Because we can show off, we’re using our leisure time to earn cultural cachet. There’s a reason so many restaurants and hotels are being designed for that perfect shot with colourful decor, neon signs and rainbow lattes. Why go out to dinner, on holiday or to the beach if you can’t put it on Instagram and be seen as exploring or indulging instead of just relaxing? That’s also why so many of us tweet while watching television, be it a playoff game or the newest Netflix show: We want others to see us as in tune with what’s binge-worthy, popular and of the moment.
The idea that work isn’t only something we do but a fundamental part of who we are – even the work we put in to social media – can be traced back to the Reformation (and resulting Protestant work ethic) that swept across Christian Europe in the 16th century.
“That sense that work is not merely an activity that we do in order to make good in the world and keep ourselves busy but is actually sort of a source of our identity, our pride in ourselves, our sense of meaning, that’s where you start to see a kind of guilty relationship to non-work,” says Josh Cohen, a British psychoanalyst and author of Not Working: Why We Have to Stop.
Economic anxiety from the 2008 recession and Silicon Valley’s insistence that we maximize the productivity of every minute of our lives even when we’re not at the office – tracking our sleep, booking a 10-minute mindfulness session between meetings, eating whatever one meal a day that Jack Dorsey eats – has amplified that sense of guilt to an unparalleled degree.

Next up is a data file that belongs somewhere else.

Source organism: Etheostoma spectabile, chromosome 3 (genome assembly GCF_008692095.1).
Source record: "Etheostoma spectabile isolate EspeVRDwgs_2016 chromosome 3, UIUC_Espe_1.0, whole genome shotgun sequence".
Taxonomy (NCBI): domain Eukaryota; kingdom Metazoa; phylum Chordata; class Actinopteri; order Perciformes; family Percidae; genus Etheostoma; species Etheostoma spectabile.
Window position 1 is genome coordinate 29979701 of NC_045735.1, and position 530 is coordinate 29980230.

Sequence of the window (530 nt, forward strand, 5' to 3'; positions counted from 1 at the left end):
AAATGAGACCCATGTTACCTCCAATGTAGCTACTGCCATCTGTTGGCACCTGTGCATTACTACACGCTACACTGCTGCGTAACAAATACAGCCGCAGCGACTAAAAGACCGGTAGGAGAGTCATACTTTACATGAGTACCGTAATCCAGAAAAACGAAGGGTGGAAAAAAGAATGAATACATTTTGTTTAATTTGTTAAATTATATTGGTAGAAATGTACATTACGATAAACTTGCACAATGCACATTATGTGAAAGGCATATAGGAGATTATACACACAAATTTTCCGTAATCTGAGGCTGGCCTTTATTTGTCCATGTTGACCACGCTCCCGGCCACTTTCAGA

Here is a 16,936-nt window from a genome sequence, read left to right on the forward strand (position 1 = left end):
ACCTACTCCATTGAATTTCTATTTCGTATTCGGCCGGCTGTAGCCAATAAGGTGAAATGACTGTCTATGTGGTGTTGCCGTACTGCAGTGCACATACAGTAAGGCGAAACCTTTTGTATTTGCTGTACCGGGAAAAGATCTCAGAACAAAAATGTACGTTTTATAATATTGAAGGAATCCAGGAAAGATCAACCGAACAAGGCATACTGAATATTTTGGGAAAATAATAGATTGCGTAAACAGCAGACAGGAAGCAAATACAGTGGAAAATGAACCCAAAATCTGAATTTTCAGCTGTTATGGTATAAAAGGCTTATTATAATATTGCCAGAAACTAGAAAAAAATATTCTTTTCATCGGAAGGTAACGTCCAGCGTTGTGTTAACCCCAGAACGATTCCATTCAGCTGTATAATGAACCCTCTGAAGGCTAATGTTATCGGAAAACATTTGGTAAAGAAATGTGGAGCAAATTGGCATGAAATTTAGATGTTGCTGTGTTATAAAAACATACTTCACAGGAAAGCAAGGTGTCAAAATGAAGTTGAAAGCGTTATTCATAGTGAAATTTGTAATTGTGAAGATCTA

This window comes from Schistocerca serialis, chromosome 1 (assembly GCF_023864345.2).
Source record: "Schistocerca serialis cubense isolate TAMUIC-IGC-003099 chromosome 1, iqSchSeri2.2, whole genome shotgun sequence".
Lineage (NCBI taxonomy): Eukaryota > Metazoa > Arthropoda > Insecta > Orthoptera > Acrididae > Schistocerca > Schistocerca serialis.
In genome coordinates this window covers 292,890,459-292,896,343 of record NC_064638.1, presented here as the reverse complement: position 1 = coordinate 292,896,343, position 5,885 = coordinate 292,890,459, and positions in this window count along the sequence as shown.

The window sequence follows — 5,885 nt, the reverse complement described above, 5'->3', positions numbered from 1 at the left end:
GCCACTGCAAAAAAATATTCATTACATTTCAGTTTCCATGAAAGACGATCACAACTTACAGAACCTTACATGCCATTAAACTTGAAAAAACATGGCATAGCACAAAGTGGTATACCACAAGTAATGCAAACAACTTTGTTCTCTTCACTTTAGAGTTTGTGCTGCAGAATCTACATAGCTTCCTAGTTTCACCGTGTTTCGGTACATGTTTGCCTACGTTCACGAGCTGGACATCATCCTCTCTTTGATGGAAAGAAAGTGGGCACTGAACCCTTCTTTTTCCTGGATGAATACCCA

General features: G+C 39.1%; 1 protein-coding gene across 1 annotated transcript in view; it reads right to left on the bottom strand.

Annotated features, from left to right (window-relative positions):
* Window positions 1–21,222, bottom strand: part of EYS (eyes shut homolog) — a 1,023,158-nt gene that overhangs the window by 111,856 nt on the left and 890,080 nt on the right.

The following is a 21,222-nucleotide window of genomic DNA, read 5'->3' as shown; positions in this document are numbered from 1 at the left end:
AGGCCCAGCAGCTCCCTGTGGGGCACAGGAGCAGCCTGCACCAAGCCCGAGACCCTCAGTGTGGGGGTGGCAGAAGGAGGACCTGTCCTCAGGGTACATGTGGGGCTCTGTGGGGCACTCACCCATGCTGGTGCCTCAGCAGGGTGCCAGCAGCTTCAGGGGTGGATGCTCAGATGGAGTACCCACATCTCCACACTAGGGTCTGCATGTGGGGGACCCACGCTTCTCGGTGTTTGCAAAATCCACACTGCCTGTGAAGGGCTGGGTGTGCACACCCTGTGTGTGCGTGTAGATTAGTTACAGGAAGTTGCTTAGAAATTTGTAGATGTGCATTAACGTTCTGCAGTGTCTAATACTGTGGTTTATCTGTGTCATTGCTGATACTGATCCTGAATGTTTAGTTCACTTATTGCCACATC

“We are encouraged more and more to see ourselves as working beings and we’re by virtue of that encouraged to see time that is not put to work as time wasted,” Dr. Cohen says.
The psychological implications of not having any true downtime are troubling, Eliana Cohen, a Toronto-based psychologist, says. Downtime has been shown to improve creativity and is vital for allowing us to process our thoughts, whatever they might be. When we don’t have any true downtime it is easy for us to become anxious, she says.
It’s something that feels counterintuitive to those of us who also feel anxious in our free moments.
When I was a teenager there were summer days when I would lie on my back on the grass at the park, staring up at the sky, my mind blissfully empty.
I couldn’t do that today for more than five minutes without feeling a twitchy sense of restlessness. Were I even to try, I have no doubt that within those first five minutes I’d pull out my phone and post a picture of the sky on Instagram. I’d do this out of need, not want.
“With the strong stress upon standing out from the crowd, being distinct, having something that nobody else has in our culture, leisure is given over to that so that it no longer has anything to do with freedom,” Rojek says.
In other words, our free time has become one more job we have and we have to make sure other people know we’re doing it.